Winless Browns blocking Ravens' path to playoffs
FILE - In this Dec. 10, 2017, file photo, Baltimore Ravens head coach John Harbaugh watches from the sideline during an NFL football game against the Pittsburgh Steelers in Pittsburgh. Theres no easy road to the AFC playoffs. But the Baltimore Ravens are facing a three-week pathway to the postseason deprived of danger. Dont tell Harbaugh that, though.(AP Photo/Don Wright, File)
FILE - In this Dec. 10, 2017, file photo, Baltimore Ravens head coach John Harbaugh watches from the sideline during an NFL football game against the Pittsburgh Steelers in Pittsburgh. There’s no easy road to the AFC playoffs. But the Baltimore Ravens are facing a three-week pathway to the postseason deprived of danger. Don’t tell Harbaugh that, though.(AP Photo/Don Wright, File)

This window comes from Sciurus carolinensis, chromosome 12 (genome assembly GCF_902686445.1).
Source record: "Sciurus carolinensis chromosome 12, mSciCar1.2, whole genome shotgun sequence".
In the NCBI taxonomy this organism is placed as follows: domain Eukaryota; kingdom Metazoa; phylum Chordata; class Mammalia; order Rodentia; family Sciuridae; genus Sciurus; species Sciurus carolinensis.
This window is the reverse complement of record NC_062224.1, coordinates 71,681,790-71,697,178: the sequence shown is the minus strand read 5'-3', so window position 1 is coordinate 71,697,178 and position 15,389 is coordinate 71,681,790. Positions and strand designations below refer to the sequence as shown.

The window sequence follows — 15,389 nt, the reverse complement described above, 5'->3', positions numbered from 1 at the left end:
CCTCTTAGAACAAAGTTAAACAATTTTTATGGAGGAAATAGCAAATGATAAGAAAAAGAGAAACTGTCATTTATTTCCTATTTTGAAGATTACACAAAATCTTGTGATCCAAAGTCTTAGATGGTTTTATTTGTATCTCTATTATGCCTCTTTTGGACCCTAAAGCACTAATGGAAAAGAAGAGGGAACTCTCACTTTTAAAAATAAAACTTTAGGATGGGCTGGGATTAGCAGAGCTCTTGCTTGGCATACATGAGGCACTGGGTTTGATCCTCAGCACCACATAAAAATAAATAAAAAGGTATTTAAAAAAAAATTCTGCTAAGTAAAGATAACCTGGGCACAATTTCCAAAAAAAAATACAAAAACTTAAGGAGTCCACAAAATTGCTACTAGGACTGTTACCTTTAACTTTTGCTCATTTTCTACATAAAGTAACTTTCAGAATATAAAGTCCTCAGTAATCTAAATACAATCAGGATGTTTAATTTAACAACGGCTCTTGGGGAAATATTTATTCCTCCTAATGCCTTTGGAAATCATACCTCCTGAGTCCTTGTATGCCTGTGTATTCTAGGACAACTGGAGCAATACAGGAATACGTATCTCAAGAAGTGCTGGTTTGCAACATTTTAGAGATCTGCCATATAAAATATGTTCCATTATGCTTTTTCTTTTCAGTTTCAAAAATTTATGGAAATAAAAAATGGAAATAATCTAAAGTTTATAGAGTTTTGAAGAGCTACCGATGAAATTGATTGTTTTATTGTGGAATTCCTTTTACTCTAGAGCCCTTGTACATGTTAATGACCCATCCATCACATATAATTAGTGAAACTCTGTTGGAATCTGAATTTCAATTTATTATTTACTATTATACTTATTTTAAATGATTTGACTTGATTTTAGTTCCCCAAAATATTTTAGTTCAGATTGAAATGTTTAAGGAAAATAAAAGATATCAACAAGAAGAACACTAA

FILE - In this Dec. 10, 2017, file photo, Baltimore Ravens head coach John Harbaugh watches from the sideline during an NFL football game against the Pittsburgh Steelers in Pittsburgh. There’s no easy road to the AFC playoffs. But the Baltimore Ravens are facing a three-week pathway to the postseason deprived of danger. Don’t tell Harbaugh that, though.(AP Photo/Don Wright, File)
FILE - In this Dec. 10, 2017, file photo, Baltimore Ravens head coach John Harbaugh watches from the sideline during an NFL football game against the Pittsburgh Steelers in Pittsburgh. There’s no easy road to the AFC playoffs. But the Baltimore Ravens are facing a three-week pathway to the postseason deprived of danger. Don’t tell Harbaugh that, though.(AP Photo/Don Wright, File)